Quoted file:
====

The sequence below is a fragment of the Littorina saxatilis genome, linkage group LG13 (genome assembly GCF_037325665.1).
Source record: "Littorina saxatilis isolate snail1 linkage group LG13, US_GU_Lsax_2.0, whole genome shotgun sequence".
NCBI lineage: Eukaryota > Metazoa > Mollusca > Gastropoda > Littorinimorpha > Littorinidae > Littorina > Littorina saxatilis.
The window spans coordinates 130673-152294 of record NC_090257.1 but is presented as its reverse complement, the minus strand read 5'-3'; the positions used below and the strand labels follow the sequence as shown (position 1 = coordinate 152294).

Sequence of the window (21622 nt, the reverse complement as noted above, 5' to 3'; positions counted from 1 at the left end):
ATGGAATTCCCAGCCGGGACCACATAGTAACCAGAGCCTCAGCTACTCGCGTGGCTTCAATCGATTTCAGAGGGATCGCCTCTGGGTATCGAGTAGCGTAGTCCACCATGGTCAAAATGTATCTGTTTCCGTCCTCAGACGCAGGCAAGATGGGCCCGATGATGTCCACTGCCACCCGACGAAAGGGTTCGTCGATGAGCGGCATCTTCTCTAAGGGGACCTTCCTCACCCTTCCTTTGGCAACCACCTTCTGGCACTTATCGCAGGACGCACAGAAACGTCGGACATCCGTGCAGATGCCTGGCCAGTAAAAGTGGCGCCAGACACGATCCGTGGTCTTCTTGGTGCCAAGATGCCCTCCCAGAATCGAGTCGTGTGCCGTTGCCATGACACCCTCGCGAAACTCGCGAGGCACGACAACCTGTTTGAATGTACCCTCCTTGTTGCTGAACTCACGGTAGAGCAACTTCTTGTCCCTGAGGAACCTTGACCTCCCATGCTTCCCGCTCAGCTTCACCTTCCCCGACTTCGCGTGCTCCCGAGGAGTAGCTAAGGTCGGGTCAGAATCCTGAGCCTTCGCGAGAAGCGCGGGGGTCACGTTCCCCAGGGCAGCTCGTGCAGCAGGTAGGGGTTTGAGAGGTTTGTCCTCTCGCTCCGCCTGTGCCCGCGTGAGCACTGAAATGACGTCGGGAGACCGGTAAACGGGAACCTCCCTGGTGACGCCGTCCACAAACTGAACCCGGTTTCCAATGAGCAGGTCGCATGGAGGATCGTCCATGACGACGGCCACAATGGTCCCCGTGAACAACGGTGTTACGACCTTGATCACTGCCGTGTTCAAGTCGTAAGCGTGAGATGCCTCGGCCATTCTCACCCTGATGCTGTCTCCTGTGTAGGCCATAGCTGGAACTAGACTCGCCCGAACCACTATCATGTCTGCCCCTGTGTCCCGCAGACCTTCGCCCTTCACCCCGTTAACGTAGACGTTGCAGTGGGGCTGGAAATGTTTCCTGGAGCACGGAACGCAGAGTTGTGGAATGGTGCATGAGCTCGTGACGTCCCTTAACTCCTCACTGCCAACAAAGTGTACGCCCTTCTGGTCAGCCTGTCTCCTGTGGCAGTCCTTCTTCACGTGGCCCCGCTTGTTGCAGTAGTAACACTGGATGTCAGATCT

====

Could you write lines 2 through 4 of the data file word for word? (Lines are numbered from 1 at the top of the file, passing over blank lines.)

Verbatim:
Source record: "Littorina saxatilis isolate snail1 linkage group LG13, US_GU_Lsax_2.0, whole genome shotgun sequence".
NCBI lineage: Eukaryota > Metazoa > Mollusca > Gastropoda > Littorinimorpha > Littorinidae > Littorina > Littorina saxatilis.
The window spans coordinates 130673-152294 of record NC_090257.1 but is presented as its reverse complement, the minus strand read 5'-3'; the positions used below and the strand labels follow the sequence as shown (position 1 = coordinate 152294).